- 19. Bize R, Johnson JA, Plotnikoff RC. Physical activity level and health-related quality of life in the general adult population: a systematic review. Prev Med. 2007;45(6):401–415. pmid:17707498
- 20. Davies CA, Vandelanotte C, Duncan MJ, van Uffelen JG. Associations of physical activity and screen-time on health related quality of life in adults. Prev Med. 2012;55(1):46–49. pmid:22588226
- 21. Caspersen CJ, Powell KE, Christenson GM. Physical activity, exercise, and physical fitness: definitions and distinctions for health-related research. Public Health Rep. 1985;100(2):126–131. pmid:3920711
- 22. Tremblay MS, Aubert S, Barnes JD, Saunders TJ, Carson V, Latimer-Cheung AE, et al.; SBRN Terminology Consensus Project Participants. Sedentary Behavior Research Network (SBRN)—Terminology Consensus Project process and outcome. Int J Behav Nutr Phys Act. 2017;14(1):75. pmid:28599680
- 23. Network SBR. Letter to the Editor: Standardized use of the terms "sedentary" and "sedentary behaviours". Appl Physiol Nutr Metab. 2012;37(3):540–542. pmid:22540258
- 24. Wells GA, Shea B, O'Connell D, Peterson J, Welch V, Losos M, et al. The Newcastle-Ottawa Scale (NOS) for assessing the quality of nonrandomized studies in meta-analyses. http://www.ohri.ca/programs/clinical_epidemiology/oxford.asp. Accessed on May 21, 2017.
- 25. Suchert V, Hanewinkel R, Isensee B. Sedentary behavior and indicators of mental health in school-aged children and adolescents: A systematic review. Prev Med. 2015;76:48–57. pmid:25895839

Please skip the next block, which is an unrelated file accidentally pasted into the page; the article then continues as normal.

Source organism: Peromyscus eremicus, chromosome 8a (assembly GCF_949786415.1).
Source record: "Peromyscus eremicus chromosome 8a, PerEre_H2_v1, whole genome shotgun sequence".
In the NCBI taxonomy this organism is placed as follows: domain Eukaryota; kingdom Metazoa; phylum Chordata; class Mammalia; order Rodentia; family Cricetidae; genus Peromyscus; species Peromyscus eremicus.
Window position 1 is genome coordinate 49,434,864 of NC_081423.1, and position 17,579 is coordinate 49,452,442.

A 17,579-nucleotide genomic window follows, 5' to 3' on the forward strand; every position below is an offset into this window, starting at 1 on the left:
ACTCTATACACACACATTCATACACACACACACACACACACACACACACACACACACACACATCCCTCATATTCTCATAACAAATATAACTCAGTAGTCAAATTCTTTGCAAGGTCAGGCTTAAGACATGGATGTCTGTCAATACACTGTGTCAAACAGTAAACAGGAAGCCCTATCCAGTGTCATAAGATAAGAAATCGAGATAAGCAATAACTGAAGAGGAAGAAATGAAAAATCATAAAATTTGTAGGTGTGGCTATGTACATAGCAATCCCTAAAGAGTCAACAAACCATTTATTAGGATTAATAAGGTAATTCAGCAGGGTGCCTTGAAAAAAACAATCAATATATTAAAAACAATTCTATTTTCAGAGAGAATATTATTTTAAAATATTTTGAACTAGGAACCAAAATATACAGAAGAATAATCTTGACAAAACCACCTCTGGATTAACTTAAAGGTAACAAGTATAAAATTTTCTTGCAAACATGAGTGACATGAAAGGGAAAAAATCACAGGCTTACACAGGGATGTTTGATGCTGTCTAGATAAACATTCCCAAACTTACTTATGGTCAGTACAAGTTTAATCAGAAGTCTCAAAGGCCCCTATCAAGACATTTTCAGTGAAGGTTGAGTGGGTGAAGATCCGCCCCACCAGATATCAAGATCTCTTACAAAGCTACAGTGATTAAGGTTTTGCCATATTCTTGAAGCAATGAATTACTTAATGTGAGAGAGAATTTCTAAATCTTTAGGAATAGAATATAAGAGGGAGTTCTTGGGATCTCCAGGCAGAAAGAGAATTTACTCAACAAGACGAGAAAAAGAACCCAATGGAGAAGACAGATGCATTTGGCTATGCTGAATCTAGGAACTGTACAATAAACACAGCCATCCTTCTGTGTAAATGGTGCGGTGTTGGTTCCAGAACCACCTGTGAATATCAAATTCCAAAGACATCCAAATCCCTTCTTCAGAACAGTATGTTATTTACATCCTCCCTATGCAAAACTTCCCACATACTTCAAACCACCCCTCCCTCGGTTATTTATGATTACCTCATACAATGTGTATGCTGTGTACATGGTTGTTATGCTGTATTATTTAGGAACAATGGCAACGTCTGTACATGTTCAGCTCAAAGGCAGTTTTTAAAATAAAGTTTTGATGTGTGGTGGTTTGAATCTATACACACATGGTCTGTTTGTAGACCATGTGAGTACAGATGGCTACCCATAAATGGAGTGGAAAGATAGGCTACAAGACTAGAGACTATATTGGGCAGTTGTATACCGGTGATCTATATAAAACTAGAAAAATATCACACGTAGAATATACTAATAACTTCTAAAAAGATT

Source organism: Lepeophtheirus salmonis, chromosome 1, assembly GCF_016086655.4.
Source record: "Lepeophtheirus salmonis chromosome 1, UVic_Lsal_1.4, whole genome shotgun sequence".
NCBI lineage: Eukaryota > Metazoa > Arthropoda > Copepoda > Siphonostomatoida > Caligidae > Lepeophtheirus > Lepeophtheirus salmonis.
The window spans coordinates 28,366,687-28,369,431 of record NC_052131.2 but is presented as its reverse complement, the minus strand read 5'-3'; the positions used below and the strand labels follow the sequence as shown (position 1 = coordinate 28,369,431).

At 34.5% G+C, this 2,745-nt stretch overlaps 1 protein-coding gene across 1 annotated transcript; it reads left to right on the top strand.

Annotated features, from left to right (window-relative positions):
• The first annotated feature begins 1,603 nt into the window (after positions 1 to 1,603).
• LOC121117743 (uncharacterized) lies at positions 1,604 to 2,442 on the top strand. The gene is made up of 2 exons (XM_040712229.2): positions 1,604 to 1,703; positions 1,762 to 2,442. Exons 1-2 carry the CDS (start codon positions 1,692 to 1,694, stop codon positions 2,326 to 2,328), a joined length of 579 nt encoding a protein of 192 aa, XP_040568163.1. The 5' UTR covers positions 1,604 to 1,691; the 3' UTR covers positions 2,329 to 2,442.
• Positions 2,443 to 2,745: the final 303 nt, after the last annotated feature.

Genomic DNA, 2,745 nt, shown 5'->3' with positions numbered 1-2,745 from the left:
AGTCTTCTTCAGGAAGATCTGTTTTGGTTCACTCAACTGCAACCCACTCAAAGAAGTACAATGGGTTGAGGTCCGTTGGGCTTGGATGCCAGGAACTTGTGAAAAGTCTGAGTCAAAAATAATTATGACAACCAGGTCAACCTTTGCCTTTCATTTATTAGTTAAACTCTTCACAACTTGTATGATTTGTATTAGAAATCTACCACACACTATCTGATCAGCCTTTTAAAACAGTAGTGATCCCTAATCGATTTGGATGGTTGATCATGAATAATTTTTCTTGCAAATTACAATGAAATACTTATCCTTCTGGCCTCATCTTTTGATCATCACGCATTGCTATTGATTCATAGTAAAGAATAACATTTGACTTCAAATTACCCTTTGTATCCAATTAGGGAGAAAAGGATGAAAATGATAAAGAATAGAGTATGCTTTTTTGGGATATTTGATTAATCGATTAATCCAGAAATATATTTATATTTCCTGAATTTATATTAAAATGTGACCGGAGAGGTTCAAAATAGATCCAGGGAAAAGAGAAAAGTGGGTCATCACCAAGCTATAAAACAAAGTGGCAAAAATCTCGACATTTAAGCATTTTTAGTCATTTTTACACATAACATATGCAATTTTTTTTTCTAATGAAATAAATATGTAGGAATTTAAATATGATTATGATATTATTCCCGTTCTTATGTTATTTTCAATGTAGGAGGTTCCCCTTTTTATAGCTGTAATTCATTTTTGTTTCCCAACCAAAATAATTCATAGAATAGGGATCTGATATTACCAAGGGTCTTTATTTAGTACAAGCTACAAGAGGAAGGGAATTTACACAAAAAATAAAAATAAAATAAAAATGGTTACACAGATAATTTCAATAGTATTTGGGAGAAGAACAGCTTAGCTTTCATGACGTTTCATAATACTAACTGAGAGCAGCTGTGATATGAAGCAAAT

- 26. Higgins JPT, Thompson SG: Quantifying heterogeneity in a meta-analysis. Stat Med. 2002;21:1539–1558. pmid:12111919
- 27. Moher D, Liberati A, Tetzlaff J, Altman DG. Preferred reporting items for systematic reviews and meta-analyses: the PRISMA Statement. J Clin Epidemiol. 2009;62(10):1006–1012. pmid:19631508
- 28. Dumuid D, Olds T, Lewis LK, Martin-Fernández JA, Katzmarzyk PT, Barreira T, et al. International Study of Childhood Obesity, Lifestyle and the Environment (ISCOLE) research group. Health-related quality of life and lifestyle behavior clusters in school-aged children from 12 countries. J Pediatr. 2017;183:178–183.e2. pmid:28081885
- 29. Liu J, Sekine M, Tatsuse T, Fujimura Y, Hamanishi S, Lu F, Zheng X. Outdoor physical activity and its relation with self-reported health in Japanese children: results from the Toyama birth cohort study. Child Care Health Dev. 2015;41(6):920–927. pmid:26073535